We are way upside down

Upside down

Our public lands could be so much better. So easily. But we manage them in an upside down fashion.

Instead of managing the land for its intrinsic value as a natural landscape for the benefit of the vast majority of the public whom owns the land, we manage them for a noisy, tiny, belligerent, special interest group. The majority of us end up financing the degradation of our own lands. It is dumb of us. We don’t need to continue.

The main threat to the health of the land in the West, hard to see although it is everywhere, is public lands ranching. Nothing does more damage to public lands than public lands ranching.

In Utah, as is typical in arid western states, agriculture is less than one percent of the economy. Ranching is less than half of agriculture and public land ranching is only a small portion of ranching. Yet it effects and degrades nearly 65% of the land in the state. Public lands ranching could not continue without subsidy. We would not miss it economically if we stopped, but the land would be much improved.

Mexican gray wolf (el lobo)

For instance, we upside downers subsidize eradication of the predators that are necessary to keep the land in balance. Recently, in late May 2018, Craig Thiessen, a public land rancher in New Mexico, pleaded guilty to purposefully killing a collared Mexican gray wolf. He must have laughed as he was ordered to pay $2,300 in restitution. From 1995 through 2016 Thiessen received subsidy payments totaling $387,788 from you and me in order for him to continue to desecrate public land as his cherished way of life. Many ranchers like Thiessen like their cowboy hatted image of themselves out on the range but where they make their living is hat in hand at the florescent lit subsidy welfare offices of the federal government. Public lands ranchers could not wreck the place without us.

Mexican gray wolves narrowly escaped extinction with the passage of the Endangered Species Act in 1973 and their placement on the list of endangered species in 1976. At the Rewilding Institute wildlife ecologist David Parsons writes:

As European settlers moved west with their large herds of livestock beginning in the late 1800s, two problems occurred simultaneously to permanently alter our Southwestern ecosystems. Unregulated hunting for sport and markets, and apparently just for the hell of it, decimated wildlife populations. And unregulated grazing by cattle and sheep degraded fragile grasslands and riparian ecosystems. Watersheds were laid bare and erosion was unleashed with a vengeance blighting landscapes to a condition that the ecologically unenlightened now perceive as the normal “look” of the West.

Early western cattle barons were politically connected, and convinced Congress to pass legislation to establish a federal agency in 1915 with a mission of eradicating large predators from the land.

The land was stripped down and degraded to what today we accept as normal. Fewer than a dozen wolves remained at one point. They were trapped and bred in captivity or the species would be extinct. But their survival remains tenuous. The wolves today are managed for political reasons, not, as required by law, for scientific ones. There are not enough wolves out there yet to create a sustainable, genetically diverse population. Unscrupulous cowboys like Thiessen kill them, laugh, then go collect more subsidies. They are additionally helped out in killing struggling wildlife by federal agencies like the inaptly named Wildlife Services. Wildlife Services is a federal agency we allow to kill millions of wild animals each year, over 2.7 million in 2016 alone, for the benefit of the public lands ranchers. Now the land is out of balance with too many ungulates of all kinds overgrazing everywhere. It is nuts.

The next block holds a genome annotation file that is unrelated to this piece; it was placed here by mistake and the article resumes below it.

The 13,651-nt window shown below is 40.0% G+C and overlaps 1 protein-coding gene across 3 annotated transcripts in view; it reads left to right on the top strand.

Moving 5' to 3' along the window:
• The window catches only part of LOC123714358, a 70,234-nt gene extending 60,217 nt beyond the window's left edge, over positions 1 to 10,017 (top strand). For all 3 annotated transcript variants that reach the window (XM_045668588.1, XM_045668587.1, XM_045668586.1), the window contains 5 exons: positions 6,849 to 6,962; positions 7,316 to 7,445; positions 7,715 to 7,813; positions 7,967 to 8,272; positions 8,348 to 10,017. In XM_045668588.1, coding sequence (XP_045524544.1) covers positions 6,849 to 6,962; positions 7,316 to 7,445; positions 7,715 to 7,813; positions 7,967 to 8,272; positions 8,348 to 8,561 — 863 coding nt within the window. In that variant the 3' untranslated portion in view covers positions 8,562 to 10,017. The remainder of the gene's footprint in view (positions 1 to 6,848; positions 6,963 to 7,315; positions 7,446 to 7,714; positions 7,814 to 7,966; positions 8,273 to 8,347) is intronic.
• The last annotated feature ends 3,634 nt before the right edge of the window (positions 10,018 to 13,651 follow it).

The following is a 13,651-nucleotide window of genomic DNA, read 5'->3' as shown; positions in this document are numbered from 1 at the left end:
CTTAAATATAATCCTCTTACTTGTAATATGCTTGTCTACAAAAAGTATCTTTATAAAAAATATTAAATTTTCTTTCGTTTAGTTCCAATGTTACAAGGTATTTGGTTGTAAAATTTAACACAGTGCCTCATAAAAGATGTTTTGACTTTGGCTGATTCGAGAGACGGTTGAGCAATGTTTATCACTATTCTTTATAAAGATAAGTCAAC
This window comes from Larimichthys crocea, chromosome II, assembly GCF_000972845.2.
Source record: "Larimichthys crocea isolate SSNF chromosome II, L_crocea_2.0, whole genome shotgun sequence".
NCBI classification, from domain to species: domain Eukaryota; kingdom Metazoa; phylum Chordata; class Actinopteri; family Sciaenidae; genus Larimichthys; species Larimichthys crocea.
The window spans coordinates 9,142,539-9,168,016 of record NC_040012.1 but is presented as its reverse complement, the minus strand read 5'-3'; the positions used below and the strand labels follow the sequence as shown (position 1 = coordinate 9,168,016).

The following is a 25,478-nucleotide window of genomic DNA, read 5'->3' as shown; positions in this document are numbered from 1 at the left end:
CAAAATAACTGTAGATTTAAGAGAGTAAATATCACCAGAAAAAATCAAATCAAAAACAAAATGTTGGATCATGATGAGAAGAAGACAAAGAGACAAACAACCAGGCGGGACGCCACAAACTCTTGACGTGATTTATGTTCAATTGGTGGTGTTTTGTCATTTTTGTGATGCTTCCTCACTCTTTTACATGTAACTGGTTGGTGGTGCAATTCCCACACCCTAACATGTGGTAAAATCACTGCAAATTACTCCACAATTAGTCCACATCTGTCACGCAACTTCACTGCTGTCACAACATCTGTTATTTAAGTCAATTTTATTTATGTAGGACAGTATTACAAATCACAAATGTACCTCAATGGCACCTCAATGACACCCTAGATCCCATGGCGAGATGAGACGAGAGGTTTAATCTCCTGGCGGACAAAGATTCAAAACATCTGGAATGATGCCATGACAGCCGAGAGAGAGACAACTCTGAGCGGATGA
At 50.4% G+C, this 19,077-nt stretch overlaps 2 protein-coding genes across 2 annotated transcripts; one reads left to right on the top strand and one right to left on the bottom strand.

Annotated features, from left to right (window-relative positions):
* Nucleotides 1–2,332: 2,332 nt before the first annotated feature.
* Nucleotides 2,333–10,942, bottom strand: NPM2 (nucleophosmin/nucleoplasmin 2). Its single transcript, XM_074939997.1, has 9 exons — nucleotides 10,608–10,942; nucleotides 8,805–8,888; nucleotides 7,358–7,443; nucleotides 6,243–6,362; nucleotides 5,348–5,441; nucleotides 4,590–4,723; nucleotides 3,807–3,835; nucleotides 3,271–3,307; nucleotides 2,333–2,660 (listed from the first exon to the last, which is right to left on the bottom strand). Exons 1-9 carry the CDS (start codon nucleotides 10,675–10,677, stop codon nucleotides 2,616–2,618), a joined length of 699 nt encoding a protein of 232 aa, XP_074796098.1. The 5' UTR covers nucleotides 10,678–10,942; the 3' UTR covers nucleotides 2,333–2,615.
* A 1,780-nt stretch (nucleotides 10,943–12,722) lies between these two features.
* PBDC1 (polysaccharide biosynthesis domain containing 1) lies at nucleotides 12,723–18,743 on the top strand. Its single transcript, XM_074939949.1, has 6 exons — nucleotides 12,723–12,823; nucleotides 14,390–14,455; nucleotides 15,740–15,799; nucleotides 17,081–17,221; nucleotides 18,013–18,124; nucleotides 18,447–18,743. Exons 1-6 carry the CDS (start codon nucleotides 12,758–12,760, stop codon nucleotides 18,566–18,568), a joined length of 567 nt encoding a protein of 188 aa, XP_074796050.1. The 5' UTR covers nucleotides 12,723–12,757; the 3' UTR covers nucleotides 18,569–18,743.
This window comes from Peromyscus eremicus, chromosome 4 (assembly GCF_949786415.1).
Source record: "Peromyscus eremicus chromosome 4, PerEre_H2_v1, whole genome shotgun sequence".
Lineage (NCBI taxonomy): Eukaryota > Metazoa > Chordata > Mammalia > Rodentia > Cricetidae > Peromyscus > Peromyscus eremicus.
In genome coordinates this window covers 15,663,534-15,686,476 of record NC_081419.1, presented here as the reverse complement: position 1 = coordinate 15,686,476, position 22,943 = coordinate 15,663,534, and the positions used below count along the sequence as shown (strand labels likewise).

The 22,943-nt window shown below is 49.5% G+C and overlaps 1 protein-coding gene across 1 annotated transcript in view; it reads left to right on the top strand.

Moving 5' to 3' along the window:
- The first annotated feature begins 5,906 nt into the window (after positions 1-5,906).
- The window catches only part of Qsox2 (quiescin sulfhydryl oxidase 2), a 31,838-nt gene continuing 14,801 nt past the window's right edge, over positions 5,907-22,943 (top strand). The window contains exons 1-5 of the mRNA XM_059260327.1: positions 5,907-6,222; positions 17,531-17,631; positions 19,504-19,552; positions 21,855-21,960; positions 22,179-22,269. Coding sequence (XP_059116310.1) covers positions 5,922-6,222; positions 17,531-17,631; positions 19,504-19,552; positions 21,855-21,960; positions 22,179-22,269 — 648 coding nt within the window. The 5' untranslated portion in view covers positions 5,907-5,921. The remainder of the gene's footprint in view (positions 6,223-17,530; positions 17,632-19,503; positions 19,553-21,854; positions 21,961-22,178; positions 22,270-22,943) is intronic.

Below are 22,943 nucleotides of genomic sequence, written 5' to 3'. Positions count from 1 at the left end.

What it could be

It could be beautiful. We think of the overgrazed, cheat grass riden, barbed wired status of most of the land in the Intermountain West as normal. It is not. Nature would largely heal itself if we got the private livestock off of our public land. We could start with the lawbreakers like Thiessen and revoke their grazing permits, as the law requires. These scofflaws graze by permit, not by right. We don’t need to offer the law breakers a buyout. Get them off the land.

We would then be right side up. See who is laughing then.

4 thoughts on “We are way upside down”

  1. How true! Odd that the far less than one percent who take advantage of a system that should have been corrected long ago – some of whom are part of the “one percenters” who seem to be running this country! I’m sure there are a few ranchers who actually do use the public lands and the subsidies because they need them and probably are good stewards of those lands. BUT quite honestly I fail to see or understand why large corporate ranches or corporations (i.e. Forbes?) are still allowed to take advantage of the allotment program. And subsidies? Thats just wrong.
    Very good informative article!!

    Liked by 1 person

    1. We could not agree more. We have no problem with the family ranch, the ones you see in the old westerns that run a small herd of cattle to support their family. But these commercial ranches that have millions of acres of public lands to use, at a fee so low it might as well be free, is not what the grazing acts and protections were written for. The absolute worst is tied to the Mormon church leaders, and they are also the ones who want the public lands transferred from federal management to the individual states or counties. I suppose they do not believe anyone outside of their state has any rights to the land owned by WE the People. Our belief is that until people on the east coast are aware of this problem and start speaking up we will continue to see the loss of land, water, and wildlife. We need real media coverage.

      Liked by 1 person

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